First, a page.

Because Sprite 2 is on a mooring out in the middle of Eastney pool, I have to get out to it in a dinghy obviously.
A lot less obvious is finding a way to safely and easily transfer from the dinghy to the boat and vice versa. I've seen many suggestions on forums and the like, but for the me the "Keep it Simple Supid" or KISS principle applies.
Okay, here's how I approach the apparently tricky subject:
First, I always approach the boat downwind. I can then use the wind to align the dinghy up with the boat as it swings in the wind. It also helps when gliding to the side of the boat.
As I come up to the side of the boat I pull the oars in on the dinghy and then hold onto the boat. Whilst still sat down I put a rope from the side of the dinghy into the jam cleat on the side of the boat.
I could quite easily tie the rope off on a cleat.
Basically I'm doing two thing: first I'm securing the dinghy to the boat, but secondly I'll adding the stability of the boat to the dinghy. As long as the rope holds, any weight I put on the side of the dinghy moored to the boat will be shared between the dinghy and the boat. The buoyancy of the boat reduces the tippy nature of the dinghy so when you step onto the side of the dinghy to step onto the boat, it doesn't instantly capsize!
Now the dinghy is stable, I can stand up and move about. I step to the front and loop the dinghy's forward line over a cleat on the side of the boat. Actually its bolted to a stanchion but it does the job.
The reason for the second line is security. I ALWAYS tie up two lines on the dinghy so I don't lose it. A few times one of the lines has slipped and I've been left with just the one line holding the dinghy to the boat. If I hand't had the alternate on there I'd be stuck or swimming!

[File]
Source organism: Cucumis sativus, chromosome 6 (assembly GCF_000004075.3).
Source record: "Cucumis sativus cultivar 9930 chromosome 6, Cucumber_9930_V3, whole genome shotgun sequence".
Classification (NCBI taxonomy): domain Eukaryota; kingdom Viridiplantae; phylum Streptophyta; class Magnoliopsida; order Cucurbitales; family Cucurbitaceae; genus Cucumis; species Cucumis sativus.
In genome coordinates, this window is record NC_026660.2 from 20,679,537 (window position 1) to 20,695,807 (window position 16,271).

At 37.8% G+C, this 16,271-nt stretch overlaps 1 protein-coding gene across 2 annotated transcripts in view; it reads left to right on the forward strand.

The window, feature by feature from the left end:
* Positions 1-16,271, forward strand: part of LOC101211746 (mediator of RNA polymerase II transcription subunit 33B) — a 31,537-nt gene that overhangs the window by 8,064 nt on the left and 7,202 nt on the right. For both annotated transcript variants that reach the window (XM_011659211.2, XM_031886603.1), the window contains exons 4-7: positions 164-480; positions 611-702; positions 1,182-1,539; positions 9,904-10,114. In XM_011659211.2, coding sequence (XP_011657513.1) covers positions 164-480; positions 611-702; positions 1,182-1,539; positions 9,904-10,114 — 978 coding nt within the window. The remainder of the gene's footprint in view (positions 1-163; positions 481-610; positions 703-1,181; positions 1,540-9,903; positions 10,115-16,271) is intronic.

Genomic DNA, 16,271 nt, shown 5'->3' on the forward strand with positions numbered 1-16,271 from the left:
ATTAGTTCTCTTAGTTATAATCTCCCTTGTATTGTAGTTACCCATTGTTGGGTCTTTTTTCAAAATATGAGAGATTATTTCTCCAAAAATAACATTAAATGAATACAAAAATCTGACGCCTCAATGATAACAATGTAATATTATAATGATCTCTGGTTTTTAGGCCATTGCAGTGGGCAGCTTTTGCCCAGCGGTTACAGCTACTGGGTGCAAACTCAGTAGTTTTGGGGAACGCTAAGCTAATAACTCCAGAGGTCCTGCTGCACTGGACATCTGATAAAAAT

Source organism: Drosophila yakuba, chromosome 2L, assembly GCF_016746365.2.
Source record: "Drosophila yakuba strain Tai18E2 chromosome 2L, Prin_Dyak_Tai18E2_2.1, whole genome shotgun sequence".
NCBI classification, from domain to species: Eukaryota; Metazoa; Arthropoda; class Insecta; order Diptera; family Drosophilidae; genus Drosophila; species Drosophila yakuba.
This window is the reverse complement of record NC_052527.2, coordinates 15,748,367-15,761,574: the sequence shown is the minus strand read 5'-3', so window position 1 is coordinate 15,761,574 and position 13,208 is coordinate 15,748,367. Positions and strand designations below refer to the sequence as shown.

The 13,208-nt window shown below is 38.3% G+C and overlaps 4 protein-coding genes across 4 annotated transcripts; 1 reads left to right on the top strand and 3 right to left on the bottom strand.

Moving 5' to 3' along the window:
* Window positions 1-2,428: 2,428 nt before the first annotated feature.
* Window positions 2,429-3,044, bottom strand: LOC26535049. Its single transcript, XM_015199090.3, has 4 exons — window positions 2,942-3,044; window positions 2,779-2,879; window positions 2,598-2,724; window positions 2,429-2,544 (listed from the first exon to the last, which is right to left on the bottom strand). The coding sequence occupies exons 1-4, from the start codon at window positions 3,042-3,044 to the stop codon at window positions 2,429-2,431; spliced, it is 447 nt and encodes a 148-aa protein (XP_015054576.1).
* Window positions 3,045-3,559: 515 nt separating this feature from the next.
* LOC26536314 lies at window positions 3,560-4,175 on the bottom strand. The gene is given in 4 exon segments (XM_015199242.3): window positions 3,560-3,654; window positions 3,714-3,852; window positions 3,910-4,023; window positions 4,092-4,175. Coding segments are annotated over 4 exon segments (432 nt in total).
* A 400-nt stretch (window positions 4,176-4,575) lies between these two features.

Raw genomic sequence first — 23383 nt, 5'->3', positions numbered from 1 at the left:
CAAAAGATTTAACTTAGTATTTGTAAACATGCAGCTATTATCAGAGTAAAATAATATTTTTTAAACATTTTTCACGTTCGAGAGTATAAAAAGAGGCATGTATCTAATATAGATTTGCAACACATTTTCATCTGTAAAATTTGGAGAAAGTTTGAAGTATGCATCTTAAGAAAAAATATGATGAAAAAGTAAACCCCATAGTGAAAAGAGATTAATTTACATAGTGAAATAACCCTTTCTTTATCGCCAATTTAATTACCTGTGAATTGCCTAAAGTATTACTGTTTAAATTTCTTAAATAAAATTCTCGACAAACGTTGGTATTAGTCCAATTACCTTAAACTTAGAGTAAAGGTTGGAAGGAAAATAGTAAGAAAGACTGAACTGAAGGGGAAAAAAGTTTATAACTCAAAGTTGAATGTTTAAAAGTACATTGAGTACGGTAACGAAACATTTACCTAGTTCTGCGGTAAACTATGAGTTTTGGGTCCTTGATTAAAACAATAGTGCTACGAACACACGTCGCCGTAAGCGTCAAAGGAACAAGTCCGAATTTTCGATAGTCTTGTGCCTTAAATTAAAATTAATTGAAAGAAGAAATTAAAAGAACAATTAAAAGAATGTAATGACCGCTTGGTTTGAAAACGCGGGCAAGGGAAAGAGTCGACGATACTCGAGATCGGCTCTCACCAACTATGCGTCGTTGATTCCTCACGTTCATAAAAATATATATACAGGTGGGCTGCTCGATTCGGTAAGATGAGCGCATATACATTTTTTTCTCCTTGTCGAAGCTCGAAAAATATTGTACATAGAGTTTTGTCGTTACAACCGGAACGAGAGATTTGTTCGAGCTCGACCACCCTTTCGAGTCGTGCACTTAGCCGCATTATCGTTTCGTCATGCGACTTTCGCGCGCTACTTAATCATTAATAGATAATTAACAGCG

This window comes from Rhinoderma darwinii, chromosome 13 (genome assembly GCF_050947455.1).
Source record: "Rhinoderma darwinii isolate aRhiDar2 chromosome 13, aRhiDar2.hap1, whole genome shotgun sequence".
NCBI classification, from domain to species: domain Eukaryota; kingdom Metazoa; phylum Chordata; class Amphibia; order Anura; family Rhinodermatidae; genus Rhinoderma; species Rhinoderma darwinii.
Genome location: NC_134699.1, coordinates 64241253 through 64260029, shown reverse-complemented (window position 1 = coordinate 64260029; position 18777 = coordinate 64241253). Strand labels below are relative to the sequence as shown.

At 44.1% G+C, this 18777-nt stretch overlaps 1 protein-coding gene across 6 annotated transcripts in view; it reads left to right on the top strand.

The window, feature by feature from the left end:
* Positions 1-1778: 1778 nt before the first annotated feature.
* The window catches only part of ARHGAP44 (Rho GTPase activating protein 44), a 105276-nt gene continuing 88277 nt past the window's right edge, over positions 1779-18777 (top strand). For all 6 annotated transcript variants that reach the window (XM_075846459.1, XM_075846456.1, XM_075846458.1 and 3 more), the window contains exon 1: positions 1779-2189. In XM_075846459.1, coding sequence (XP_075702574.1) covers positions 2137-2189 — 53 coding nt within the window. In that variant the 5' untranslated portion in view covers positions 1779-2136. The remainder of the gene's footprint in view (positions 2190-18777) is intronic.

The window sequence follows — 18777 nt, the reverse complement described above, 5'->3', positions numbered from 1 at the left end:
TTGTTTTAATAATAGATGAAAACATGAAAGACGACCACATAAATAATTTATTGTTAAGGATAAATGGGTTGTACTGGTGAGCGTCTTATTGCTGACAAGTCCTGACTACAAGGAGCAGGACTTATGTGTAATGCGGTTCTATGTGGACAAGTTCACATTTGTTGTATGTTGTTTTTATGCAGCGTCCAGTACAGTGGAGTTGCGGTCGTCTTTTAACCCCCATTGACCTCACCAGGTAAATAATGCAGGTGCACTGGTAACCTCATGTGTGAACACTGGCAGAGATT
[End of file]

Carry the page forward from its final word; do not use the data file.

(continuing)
As belt and braces, especially in choppy or windy weather I throw a loop at the end on the dinghy's bow line over the winch. That way if everything else fails then I've got a final final holding line.
Its just taken you about twice as long to read this as it takes to actually do. In all I can have the lines hooked up on the boat in about 15 seconds.
Once the lines are sorted, I can then transfer bags and stuff to the boat in safety. When I lean over I put my weight on the boat.
When I transfer to the boat from the dinghy I also put my weight on the boat first with my arms and then swing my legs into the dinghy, eventually transferring my full weight to the dinghy in a controlled manner.
There's no drama, it just works! No climbing up stern ladders or anything complicated.